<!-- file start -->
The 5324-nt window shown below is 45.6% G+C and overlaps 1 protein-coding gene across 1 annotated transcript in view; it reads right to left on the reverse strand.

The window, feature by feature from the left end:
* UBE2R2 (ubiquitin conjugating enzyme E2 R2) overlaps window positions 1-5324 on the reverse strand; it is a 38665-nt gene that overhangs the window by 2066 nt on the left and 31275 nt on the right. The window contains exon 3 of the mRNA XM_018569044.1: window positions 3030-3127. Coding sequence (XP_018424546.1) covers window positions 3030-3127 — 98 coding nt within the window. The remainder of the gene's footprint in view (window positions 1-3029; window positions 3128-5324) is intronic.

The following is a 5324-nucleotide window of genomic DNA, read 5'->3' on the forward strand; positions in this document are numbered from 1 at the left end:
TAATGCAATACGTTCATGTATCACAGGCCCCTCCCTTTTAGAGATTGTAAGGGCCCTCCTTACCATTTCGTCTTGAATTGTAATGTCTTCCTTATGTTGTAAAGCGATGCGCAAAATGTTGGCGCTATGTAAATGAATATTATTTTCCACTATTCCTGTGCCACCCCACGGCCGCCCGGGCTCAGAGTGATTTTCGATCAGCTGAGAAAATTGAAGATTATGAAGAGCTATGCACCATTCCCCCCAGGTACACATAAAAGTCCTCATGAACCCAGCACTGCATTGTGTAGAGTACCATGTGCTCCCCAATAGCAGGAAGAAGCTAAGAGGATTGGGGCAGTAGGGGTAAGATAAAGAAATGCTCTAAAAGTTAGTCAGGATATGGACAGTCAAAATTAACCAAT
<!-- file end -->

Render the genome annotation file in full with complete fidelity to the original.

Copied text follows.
The 5324-nt window shown below is 45.6% G+C and overlaps 1 protein-coding gene across 1 annotated transcript in view; it reads right to left on the reverse strand.

The window, feature by feature from the left end:
* UBE2R2 (ubiquitin conjugating enzyme E2 R2) overlaps window positions 1-5324 on the reverse strand; it is a 38665-nt gene that overhangs the window by 2066 nt on the left and 31275 nt on the right. The window contains exon 3 of the mRNA XM_018569044.1: window positions 3030-3127. Coding sequence (XP_018424546.1) covers window positions 3030-3127 — 98 coding nt within the window. The remainder of the gene's footprint in view (window positions 1-3029; window positions 3128-5324) is intronic.

The following is a 5324-nucleotide window of genomic DNA, read 5'->3' on the forward strand; positions in this document are numbered from 1 at the left end:
TAATGCAATACGTTCATGTATCACAGGCCCCTCCCTTTTAGAGATTGTAAGGGCCCTCCTTACCATTTCGTCTTGAATTGTAATGTCTTCCTTATGTTGTAAAGCGATGCGCAAAATGTTGGCGCTATGTAAATGAATATTATTTTCCACTATTCCTGTGCCACCCCACGGCCGCCCGGGCTCAGAGTGATTTTCGATCAGCTGAGAAAATTGAAGATTATGAAGAGCTATGCACCATTCCCCCCAGGTACACATAAAAGTCCTCATGAACCCAGCACTGCATTGTGTAGAGTACCATGTGCTCCCCAATAGCAGGAAGAAGCTAAGAGGATTGGGGCAGTAGGGGTAAGATAAAGAAATGCTCTAAAAGTTAGTCAGGATATGGACAGTCAAAATTAACCAAT